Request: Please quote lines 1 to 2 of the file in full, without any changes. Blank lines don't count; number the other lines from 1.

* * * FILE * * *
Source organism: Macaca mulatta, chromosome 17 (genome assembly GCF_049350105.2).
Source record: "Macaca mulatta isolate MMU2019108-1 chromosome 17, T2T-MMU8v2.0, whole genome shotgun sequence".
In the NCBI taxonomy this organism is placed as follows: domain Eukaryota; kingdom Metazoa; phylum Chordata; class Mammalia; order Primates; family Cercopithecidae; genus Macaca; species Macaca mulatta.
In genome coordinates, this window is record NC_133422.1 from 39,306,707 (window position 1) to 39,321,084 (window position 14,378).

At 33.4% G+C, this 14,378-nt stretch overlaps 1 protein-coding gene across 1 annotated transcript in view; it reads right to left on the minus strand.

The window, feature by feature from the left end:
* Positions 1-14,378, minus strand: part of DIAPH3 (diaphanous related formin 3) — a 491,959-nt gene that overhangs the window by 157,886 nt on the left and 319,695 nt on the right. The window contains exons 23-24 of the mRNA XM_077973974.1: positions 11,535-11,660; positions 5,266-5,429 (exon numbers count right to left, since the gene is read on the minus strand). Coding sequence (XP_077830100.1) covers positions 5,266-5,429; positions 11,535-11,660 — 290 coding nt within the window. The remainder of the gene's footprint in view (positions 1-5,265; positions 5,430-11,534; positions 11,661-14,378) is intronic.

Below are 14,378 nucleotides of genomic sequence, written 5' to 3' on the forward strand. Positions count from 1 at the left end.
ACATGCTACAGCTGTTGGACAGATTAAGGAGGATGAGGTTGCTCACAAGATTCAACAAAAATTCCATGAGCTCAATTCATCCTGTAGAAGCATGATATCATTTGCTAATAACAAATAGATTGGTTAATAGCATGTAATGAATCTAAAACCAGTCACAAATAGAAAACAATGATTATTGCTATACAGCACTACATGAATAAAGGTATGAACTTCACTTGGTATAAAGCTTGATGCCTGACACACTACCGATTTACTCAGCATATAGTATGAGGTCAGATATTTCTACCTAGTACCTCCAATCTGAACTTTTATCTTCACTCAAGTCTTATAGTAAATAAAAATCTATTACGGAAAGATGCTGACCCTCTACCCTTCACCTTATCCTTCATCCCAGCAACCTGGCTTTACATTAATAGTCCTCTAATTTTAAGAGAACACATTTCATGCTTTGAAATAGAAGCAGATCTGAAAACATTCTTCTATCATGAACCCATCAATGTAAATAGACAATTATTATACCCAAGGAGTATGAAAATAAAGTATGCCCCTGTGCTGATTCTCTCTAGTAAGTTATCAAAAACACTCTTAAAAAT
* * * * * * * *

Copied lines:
Source organism: Macaca mulatta, chromosome 17 (genome assembly GCF_049350105.2).
Source record: "Macaca mulatta isolate MMU2019108-1 chromosome 17, T2T-MMU8v2.0, whole genome shotgun sequence".